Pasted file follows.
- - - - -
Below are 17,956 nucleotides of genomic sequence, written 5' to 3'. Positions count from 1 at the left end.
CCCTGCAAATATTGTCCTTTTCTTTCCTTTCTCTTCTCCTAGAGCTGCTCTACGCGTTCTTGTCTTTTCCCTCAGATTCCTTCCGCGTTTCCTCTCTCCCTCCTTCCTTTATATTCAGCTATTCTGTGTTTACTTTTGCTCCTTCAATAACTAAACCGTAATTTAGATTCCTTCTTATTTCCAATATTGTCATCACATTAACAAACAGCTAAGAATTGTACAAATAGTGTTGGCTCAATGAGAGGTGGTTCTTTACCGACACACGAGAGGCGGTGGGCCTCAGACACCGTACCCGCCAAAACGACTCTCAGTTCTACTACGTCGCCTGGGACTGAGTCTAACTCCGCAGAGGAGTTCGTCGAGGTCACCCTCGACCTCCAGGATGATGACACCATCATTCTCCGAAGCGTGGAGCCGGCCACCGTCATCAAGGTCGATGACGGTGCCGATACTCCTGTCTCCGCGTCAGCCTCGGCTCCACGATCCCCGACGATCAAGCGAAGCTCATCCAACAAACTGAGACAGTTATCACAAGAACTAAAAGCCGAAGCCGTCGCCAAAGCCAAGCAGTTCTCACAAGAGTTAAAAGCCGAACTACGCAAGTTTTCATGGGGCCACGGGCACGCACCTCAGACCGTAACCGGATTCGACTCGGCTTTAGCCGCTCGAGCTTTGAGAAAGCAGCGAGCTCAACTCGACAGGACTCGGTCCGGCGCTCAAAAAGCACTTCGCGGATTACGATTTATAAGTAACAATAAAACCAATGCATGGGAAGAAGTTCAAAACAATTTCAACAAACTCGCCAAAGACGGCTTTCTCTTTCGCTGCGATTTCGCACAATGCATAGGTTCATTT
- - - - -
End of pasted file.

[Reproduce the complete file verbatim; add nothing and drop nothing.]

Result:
Below are 17,956 nucleotides of genomic sequence, written 5' to 3'. Positions count from 1 at the left end.
CCCTGCAAATATTGTCCTTTTCTTTCCTTTCTCTTCTCCTAGAGCTGCTCTACGCGTTCTTGTCTTTTCCCTCAGATTCCTTCCGCGTTTCCTCTCTCCCTCCTTCCTTTATATTCAGCTATTCTGTGTTTACTTTTGCTCCTTCAATAACTAAACCGTAATTTAGATTCCTTCTTATTTCCAATATTGTCATCACATTAACAAACAGCTAAGAATTGTACAAATAGTGTTGGCTCAATGAGAGGTGGTTCTTTACCGACACACGAGAGGCGGTGGGCCTCAGACACCGTACCCGCCAAAACGACTCTCAGTTCTACTACGTCGCCTGGGACTGAGTCTAACTCCGCAGAGGAGTTCGTCGAGGTCACCCTCGACCTCCAGGATGATGACACCATCATTCTCCGAAGCGTGGAGCCGGCCACCGTCATCAAGGTCGATGACGGTGCCGATACTCCTGTCTCCGCGTCAGCCTCGGCTCCACGATCCCCGACGATCAAGCGAAGCTCATCCAACAAACTGAGACAGTTATCACAAGAACTAAAAGCCGAAGCCGTCGCCAAAGCCAAGCAGTTCTCACAAGAGTTAAAAGCCGAACTACGCAAGTTTTCATGGGGCCACGGGCACGCACCTCAGACCGTAACCGGATTCGACTCGGCTTTAGCCGCTCGAGCTTTGAGAAAGCAGCGAGCTCAACTCGACAGGACTCGGTCCGGCGCTCAAAAAGCACTTCGCGGATTACGATTTATAAGTAACAATAAAACCAATGCATGGGAAGAAGTTCAAAACAATTTCAACAAACTCGCCAAAGACGGCTTTCTCTTTCGCTGCGATTTCGCACAATGCATAGGTTCATTT